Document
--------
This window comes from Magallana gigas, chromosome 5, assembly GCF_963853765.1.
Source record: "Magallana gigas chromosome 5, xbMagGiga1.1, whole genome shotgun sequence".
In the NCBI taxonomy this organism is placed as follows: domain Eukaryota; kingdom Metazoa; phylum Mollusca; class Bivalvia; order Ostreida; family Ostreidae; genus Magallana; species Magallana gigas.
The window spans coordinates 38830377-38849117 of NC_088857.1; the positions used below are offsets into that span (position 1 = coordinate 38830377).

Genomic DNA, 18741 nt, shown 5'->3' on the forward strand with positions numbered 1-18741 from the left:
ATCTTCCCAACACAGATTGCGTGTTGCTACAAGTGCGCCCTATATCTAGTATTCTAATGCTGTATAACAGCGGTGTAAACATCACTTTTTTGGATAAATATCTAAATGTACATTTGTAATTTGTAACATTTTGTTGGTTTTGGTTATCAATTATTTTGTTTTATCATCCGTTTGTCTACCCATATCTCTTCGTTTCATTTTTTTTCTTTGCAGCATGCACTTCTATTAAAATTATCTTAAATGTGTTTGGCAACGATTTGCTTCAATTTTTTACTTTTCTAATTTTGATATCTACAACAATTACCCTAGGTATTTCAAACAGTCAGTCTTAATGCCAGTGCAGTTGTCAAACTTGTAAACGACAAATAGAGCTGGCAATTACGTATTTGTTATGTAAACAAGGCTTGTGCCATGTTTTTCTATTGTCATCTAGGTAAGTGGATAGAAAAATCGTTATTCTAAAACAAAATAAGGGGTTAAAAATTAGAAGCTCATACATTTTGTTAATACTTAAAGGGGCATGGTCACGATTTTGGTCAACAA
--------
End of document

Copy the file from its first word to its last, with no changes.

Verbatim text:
This window comes from Magallana gigas, chromosome 5, assembly GCF_963853765.1.
Source record: "Magallana gigas chromosome 5, xbMagGiga1.1, whole genome shotgun sequence".
In the NCBI taxonomy this organism is placed as follows: domain Eukaryota; kingdom Metazoa; phylum Mollusca; class Bivalvia; order Ostreida; family Ostreidae; genus Magallana; species Magallana gigas.
The window spans coordinates 38830377-38849117 of NC_088857.1; the positions used below are offsets into that span (position 1 = coordinate 38830377).

Genomic DNA, 18741 nt, shown 5'->3' on the forward strand with positions numbered 1-18741 from the left:
ATCTTCCCAACACAGATTGCGTGTTGCTACAAGTGCGCCCTATATCTAGTATTCTAATGCTGTATAACAGCGGTGTAAACATCACTTTTTTGGATAAATATCTAAATGTACATTTGTAATTTGTAACATTTTGTTGGTTTTGGTTATCAATTATTTTGTTTTATCATCCGTTTGTCTACCCATATCTCTTCGTTTCATTTTTTTTCTTTGCAGCATGCACTTCTATTAAAATTATCTTAAATGTGTTTGGCAACGATTTGCTTCAATTTTTTACTTTTCTAATTTTGATATCTACAACAATTACCCTAGGTATTTCAAACAGTCAGTCTTAATGCCAGTGCAGTTGTCAAACTTGTAAACGACAAATAGAGCTGGCAATTACGTATTTGTTATGTAAACAAGGCTTGTGCCATGTTTTTCTATTGTCATCTAGGTAAGTGGATAGAAAAATCGTTATTCTAAAACAAAATAAGGGGTTAAAAATTAGAAGCTCATACATTTTGTTAATACTTAAAGGGGCATGGTCACGATTTTGGTCAACAA